Jim Sinclair, born on June 3, 1933, in Punnichy, Saskatchewan, is a Non-Status Indian political leader, and former president of the Métis Society of Saskatchewan (MSS) and the Association of Métis and Non-Status Indians of Saskatchewan (AMNSIS). Growing up poor in an Aboriginal squatter community in the Qu'Appelle Valley, Sinclair had a strong sense of social justice, eventually becoming an MSS fieldworker in 1964. Through charisma and political skill, he was elected to the MSS board in 1967, and in 1971 became MSS (later AMNSIS) president. During his eighteen-year tenure as MSS/AMNSIS president, he challenged institutional racism, fought for the Métis' and Non-Status Indians' Aboriginal rights, and tried to obtain for them adequate housing, more alcohol treatment centres, and increased educational and employment opportunities. In the 1970s he established the Native Council of Canada (now the Congress of Aboriginal Peoples), which included both Métis and Non-Status Indians in its membership, and served as its first interim president. Throughout his political career, Sinclair tried to entrench the rights of Métis into Canada's Constitution. This occurred in 1982, when along with other Métis leaders such as Harry Daniels he successfully lobbied to have the Métis put into the Constitution Act, 1982 (s.35.2). With the dissolution of AMNSIS in 1988 and the creation of the newly formulated MSS, a Métis-only political body, Sinclair left Métis politics. From 1994 to 1996, he led the Congress of Aboriginal Peoples, which represents non-Status, off-reserve Aboriginal people, and in 1996 was elected president of its Saskatchewan branch.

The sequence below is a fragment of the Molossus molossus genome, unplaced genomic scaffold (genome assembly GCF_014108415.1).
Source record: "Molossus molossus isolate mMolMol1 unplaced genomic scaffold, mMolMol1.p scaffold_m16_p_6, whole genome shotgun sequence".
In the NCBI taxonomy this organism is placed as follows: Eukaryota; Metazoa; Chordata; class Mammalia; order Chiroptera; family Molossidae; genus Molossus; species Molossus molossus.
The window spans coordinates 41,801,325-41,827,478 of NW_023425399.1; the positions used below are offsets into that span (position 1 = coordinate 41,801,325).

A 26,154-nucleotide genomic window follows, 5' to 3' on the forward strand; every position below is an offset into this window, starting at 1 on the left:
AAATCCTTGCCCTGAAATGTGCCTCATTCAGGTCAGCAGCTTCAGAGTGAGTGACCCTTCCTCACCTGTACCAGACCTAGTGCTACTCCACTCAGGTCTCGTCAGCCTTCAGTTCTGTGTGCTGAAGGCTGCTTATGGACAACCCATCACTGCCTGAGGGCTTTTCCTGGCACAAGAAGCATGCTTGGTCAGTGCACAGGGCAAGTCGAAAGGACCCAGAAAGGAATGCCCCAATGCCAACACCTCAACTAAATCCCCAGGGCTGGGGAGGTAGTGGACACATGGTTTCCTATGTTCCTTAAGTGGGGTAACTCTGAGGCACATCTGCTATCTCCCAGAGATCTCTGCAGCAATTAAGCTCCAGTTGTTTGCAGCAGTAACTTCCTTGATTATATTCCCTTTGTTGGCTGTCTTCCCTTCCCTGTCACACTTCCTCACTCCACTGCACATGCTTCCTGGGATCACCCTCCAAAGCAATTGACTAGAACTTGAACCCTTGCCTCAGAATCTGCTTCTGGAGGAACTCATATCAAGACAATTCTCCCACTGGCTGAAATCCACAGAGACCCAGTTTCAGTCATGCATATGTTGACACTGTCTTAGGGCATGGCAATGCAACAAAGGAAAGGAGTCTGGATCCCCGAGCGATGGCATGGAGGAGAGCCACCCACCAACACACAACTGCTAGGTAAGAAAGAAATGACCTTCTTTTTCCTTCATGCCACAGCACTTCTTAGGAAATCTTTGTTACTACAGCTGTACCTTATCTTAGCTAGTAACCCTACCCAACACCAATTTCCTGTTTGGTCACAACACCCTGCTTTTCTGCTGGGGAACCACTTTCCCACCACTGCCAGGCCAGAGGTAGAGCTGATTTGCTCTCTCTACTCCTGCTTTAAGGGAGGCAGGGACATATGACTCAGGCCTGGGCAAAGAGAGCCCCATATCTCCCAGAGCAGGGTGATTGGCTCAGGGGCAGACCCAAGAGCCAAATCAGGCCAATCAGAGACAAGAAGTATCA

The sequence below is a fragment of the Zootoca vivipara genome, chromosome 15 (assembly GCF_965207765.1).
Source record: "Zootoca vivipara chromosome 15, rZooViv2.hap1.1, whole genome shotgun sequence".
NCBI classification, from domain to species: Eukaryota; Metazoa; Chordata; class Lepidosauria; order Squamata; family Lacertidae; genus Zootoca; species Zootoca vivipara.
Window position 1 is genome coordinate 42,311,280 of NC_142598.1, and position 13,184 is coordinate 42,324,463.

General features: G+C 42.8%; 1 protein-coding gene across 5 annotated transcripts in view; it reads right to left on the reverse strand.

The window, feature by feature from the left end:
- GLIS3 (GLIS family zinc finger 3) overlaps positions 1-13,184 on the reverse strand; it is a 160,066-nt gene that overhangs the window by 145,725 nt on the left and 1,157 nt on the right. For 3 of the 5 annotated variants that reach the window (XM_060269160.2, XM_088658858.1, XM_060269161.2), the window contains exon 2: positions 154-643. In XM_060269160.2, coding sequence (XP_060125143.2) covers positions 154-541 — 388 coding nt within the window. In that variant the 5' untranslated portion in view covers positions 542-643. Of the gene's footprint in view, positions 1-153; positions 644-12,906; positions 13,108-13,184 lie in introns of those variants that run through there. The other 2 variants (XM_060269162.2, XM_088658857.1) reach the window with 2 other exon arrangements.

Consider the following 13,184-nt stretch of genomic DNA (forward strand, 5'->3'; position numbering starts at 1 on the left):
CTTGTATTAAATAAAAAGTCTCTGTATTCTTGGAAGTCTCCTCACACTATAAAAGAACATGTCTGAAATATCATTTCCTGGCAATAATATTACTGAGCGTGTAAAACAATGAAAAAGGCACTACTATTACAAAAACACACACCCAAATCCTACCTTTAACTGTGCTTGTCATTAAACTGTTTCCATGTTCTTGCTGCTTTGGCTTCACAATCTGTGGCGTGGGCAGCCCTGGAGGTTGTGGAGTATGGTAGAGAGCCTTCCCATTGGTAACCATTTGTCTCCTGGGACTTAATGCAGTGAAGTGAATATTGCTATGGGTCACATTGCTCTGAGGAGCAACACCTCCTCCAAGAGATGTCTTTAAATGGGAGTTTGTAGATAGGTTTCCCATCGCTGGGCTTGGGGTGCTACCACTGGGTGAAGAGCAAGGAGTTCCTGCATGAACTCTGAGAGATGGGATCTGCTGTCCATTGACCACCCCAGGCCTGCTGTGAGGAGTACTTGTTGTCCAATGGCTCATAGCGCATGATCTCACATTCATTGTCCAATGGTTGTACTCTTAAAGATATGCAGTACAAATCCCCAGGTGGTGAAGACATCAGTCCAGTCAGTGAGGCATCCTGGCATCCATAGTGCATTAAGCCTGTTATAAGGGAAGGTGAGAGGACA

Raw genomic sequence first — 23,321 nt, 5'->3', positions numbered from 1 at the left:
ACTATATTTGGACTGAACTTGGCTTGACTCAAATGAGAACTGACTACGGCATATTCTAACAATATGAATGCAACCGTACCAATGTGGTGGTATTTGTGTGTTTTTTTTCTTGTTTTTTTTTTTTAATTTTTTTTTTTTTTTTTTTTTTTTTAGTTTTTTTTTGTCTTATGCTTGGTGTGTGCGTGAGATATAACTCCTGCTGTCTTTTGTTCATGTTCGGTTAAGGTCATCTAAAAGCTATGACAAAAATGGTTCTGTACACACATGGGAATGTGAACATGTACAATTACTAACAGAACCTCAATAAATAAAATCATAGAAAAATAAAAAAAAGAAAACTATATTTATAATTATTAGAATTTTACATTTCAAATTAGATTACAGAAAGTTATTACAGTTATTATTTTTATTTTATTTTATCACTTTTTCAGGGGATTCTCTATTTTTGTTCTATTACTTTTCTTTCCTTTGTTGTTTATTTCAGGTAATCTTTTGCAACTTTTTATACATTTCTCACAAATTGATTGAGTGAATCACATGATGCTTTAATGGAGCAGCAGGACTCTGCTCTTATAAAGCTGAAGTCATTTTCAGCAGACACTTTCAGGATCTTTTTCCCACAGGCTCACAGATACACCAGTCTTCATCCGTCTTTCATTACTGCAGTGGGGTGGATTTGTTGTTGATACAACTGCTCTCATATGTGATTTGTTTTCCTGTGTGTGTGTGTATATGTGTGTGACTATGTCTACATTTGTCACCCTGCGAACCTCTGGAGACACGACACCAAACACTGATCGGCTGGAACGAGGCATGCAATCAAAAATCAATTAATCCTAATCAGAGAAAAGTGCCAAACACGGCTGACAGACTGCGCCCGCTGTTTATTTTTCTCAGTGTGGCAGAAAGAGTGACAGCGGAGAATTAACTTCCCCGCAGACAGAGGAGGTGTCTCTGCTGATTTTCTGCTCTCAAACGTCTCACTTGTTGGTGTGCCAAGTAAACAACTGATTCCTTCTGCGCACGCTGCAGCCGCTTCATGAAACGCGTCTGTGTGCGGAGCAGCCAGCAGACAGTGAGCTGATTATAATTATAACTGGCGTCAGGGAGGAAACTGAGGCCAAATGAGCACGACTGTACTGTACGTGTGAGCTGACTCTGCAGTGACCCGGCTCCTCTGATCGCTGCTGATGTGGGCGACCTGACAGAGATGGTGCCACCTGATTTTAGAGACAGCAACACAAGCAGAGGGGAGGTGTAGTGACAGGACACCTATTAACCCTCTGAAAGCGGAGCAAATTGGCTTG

Darren R. Préfontaine